A crisis point in the availability of publicly supported treatment for opioid addiction in Maine has caught the attention of leaders within and outside the state, but political realities make viable solutions hard to come by.
In recent weeks, two high-profile organizations have formally announced the closing of treatment programs in the state. Mercy Hospital's 250-bed Mercy Recovery Center is scheduled to close officially next week; some of the facility's services already were eliminated earlier this summer. Just last week, Massachusetts-based Spectrum Health Systems announced that it will be closing its only treatment site in Maine, a Sanford outpatient center that has offered methadone treatment since January 2014. Both of these operations have largely fallen victim to declining state funding support for drug treatment.
In announcing the program closing, Spectrum highlighted what it sees as a contrast between a treatment-focused approach to addressing the opioid crisis in its home state of Massachusetts and an enforcement/supply emphasis from the administration of Maine Gov. Paul LePage. “As a not-for-profit, we rely upon our partnerships in government; unfortunately, we feel the current administration lacks interest in supporting the evidence-based solutions we provide,” Spectrum president and CEO Charles Faris said in an Aug. 24 news release.
Two summit-style events taking place in the state this week illustrate the difficulties inherent in addressing the state's opioid crisis, marked by a recent 24-hour period in which there were 14 opioid overdoses and two deaths in Portland.
A group that included a number of addiction specialists and psychiatrists met with Office of National Drug Control Policy (ONDCP) director Michael Botticelli on Aug. 25 to discuss possible federal initiatives that could help states such as Maine, while the LePage administration was preparing to conduct its own meeting the next day to be attended mainly by law enforcement representatives.
Supply reduction remains an important component of a drug-fighting strategy, says Gordon Smith, executive vice president of the Maine Medical Association and a discussion moderator at the Aug. 25 event involving Botticelli. But political differences in the state have made it difficult to achieve a broad consensus on treatment-related issues, he indicates.
Interviewed by Addiction Professional prior to the roundtable he would be moderating, Smith said Botticelli was interested in talking about a number of possible federal solutions. Many of these touch on policy areas that have been discussed for some time and likely could not be realized overnight, such as relaxing restrictions on the number of patients a physician prescribing buprenorphine can serve at any one time, and broadening the availability of methadone by considering alternative treatment sites to a clinic system that remains publicly unpopular in Maine.
Other ideas that Smith says would help include lifting a restriction that bars methadone clinics from reporting data to the state's prescription drug monitoring program (he calls that policy “outrageous”), and offering veteran physicians a waiver from meaningful use requirements in order to keep them in the workforce to offer opioid addicts medication-assisted treatment.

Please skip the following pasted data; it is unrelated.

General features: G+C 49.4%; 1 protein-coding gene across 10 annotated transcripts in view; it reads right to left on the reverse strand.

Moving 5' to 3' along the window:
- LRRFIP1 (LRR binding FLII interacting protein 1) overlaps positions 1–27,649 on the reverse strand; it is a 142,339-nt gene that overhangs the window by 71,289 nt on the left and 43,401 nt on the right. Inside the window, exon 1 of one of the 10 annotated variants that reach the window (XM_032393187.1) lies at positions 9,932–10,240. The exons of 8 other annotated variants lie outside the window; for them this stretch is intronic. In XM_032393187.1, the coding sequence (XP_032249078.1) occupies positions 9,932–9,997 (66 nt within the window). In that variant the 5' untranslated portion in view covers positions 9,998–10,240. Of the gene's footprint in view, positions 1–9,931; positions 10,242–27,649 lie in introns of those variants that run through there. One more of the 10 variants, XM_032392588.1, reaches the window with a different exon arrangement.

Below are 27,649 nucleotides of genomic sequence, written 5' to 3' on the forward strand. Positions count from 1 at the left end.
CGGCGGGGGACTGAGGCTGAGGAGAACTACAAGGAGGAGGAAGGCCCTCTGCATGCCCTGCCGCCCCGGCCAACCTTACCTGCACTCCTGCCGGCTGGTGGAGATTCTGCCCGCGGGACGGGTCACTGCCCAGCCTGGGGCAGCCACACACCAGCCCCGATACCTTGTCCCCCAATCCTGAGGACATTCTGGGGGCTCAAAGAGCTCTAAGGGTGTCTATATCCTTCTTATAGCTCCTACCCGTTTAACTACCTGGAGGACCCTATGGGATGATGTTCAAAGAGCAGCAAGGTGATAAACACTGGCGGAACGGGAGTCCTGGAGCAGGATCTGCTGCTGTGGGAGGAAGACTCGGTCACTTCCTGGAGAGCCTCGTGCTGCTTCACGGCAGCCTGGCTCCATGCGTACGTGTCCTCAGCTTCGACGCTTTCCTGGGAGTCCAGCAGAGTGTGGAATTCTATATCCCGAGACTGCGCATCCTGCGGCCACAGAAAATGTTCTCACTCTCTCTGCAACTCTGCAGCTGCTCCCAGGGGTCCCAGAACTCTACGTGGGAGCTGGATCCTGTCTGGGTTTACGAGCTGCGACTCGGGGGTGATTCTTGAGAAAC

But the lack of Medicaid and other public funding support for treatment remains most prominent on the minds of Maine's treatment and medical community leaders. Spectrum's Faris added in his comments, “In Massachusetts, we're seeing law enforcement helping addicts get into treatment. In Maine, Governor LePage is discussing calling in the National Guard to combat the state's drug epidemic while leaving multi-million dollar grant opportunities for funding treatment on the table.”
Smith, an attorney at the Maine Medical Association, adds that many victims of the state's opioid epidemic are in the 20-to-40 age bracket with incomes under 138% of the poverty level and therefore not eligible for Medicaid in a state that has shunned Medicaid expansion.
He adds that the administration has consistently decreased reimbursement for methadone treatment. An administration proposal earlier this year to end public funding support for methadone, with an eye toward diverting methadone patients to buprenorphine treatment, did not advance in the legislature this year; it remains a topic for discussion by an appointed task force, says Smith.
Even the most at-risk individuals are not receiving ready access to treatment services in Maine, Smith says, as evidenced by the fact that some people who have received life-saving doses of the overdose reversal drug naloxone have to be rescued again within a short time. “We're not being very successful in getting people from overdose to treatment, we believe,” Smith says.
Responses to the opioid crisis in the Northeast will be a focus of a Nov. 5-6 summit in Warwick, R.I., on opioid addiction and pain management, produced by the publishers of Addiction Professional.